Flaxman wines are, if nothing else, beautifully packaged. Pete Caton has created the design, and lovely it is too, but the words are also well chosen and applied, something I wish I felt more often about wine labels. It’s all quite artisanal and cuddly in equal measure. The wine itself is made from purchased grapes (hence “The Stranger”).
The nose is slow to emerge from its shell. At first, I got a bit of stressed stalk and old oak, which has in time given way to quite dense red and black berry fruit. It’s not the most expressive nose — not right now, anyway — though it seems to express a coherent character in its low-key way. It’s almost as if there’s a whole aroma profile in there relaxing in shaded comfort.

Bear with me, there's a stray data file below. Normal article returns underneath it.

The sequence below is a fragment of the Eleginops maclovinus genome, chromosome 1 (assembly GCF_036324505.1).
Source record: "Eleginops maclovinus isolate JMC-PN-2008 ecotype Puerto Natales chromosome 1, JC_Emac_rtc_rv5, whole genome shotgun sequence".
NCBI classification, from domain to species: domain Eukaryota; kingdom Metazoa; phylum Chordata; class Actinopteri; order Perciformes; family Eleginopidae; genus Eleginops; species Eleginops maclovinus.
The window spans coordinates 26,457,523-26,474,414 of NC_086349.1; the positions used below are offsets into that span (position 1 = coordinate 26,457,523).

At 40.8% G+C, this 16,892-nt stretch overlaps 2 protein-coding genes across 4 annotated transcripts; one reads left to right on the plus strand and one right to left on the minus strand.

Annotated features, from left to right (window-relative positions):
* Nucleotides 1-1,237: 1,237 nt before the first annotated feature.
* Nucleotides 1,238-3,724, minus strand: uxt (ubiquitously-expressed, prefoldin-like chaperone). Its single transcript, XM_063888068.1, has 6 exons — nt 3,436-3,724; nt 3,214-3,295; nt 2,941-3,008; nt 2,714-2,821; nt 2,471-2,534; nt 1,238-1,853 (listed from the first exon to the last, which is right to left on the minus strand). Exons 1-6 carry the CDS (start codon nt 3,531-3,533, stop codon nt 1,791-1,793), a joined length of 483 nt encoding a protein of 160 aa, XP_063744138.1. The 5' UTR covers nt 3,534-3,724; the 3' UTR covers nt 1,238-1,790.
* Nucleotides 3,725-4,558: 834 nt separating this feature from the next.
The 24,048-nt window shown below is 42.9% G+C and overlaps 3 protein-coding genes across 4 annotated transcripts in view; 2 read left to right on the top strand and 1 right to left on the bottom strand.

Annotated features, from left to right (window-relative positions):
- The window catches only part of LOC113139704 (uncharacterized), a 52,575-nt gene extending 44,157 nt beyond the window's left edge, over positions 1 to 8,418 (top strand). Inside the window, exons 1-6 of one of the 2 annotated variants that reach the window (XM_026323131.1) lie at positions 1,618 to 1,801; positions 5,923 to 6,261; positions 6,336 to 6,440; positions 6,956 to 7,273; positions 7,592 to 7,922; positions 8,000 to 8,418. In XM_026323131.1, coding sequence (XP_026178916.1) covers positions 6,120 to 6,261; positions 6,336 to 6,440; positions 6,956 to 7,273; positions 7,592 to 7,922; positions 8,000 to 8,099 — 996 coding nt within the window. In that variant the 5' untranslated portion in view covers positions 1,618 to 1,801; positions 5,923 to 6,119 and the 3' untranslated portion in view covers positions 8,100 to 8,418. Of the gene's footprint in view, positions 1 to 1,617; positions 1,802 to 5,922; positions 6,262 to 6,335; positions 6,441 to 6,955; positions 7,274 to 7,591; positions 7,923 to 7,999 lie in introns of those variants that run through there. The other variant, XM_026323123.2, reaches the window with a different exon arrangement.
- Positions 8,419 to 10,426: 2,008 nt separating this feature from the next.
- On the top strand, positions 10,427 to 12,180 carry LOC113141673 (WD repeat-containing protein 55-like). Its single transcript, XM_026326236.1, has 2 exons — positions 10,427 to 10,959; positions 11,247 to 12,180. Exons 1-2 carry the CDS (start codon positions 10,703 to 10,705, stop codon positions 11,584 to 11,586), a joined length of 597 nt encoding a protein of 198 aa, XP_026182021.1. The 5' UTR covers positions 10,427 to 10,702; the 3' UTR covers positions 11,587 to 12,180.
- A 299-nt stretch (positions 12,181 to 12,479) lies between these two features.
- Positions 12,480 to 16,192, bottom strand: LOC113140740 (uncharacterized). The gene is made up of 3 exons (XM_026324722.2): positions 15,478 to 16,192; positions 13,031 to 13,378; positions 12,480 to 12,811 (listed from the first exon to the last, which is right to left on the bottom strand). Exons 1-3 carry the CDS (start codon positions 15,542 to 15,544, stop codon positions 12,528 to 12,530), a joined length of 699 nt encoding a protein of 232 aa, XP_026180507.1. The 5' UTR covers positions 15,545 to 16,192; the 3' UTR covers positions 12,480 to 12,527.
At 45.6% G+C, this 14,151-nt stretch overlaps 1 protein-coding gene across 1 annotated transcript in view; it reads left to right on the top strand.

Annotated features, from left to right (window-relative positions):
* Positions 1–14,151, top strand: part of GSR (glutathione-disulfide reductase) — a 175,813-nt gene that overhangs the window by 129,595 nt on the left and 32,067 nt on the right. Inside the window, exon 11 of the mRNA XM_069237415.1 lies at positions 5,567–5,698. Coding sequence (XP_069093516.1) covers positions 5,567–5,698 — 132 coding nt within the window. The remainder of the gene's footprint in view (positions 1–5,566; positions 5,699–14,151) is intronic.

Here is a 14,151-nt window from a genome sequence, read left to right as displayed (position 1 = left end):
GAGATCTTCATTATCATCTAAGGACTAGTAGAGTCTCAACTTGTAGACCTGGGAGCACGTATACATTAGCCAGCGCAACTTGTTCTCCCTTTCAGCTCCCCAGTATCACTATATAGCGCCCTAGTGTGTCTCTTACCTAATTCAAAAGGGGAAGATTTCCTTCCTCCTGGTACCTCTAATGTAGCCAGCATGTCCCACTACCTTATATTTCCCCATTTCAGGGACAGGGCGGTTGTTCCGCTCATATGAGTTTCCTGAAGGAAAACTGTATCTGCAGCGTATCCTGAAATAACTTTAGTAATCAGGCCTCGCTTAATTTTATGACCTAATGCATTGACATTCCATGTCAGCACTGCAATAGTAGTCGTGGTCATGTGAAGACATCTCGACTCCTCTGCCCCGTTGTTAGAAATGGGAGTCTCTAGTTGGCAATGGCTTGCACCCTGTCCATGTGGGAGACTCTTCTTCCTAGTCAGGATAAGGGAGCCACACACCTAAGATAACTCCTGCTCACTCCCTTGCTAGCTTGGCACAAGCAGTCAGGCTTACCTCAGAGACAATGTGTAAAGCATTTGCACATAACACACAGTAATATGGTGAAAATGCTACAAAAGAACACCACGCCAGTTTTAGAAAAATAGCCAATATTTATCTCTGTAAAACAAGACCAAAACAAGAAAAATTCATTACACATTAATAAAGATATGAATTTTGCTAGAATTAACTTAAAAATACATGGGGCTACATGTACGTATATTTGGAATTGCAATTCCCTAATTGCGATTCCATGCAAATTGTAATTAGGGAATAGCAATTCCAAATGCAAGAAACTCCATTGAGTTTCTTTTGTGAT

The palate makes complete sense of the nose, bringing what is merely suggested by the aroma into full sun. It’s also luxuriously textured. The entry shows dense, dark fruit, liqueur-like in expression and elevated in deliciousness. It also establishes a charismatic textural presence, with velvet-like tannins appearing almost instantly, weaving in and out of a fine acid line. It’s a deliciously sour, orange-juice acid that risks disrupting the more voluptuous aspects of the wine’s flavour profile, but which in the end just serves to keep things fresh and shapely. The middle palate is pure luxe, lashes of fruit flavour flowing over the tongue. There’s perhaps a hint of overripe fruit here, tending towards a prune flavour. No matter. This is a sensual wine; satin sheets and chocolates and all that implies. A decent finish rounds the experience off with a gentle taper, neither too dry nor simple.
A really lovely wine with serious “x factor,” particularly impressive considering the difficult vintage.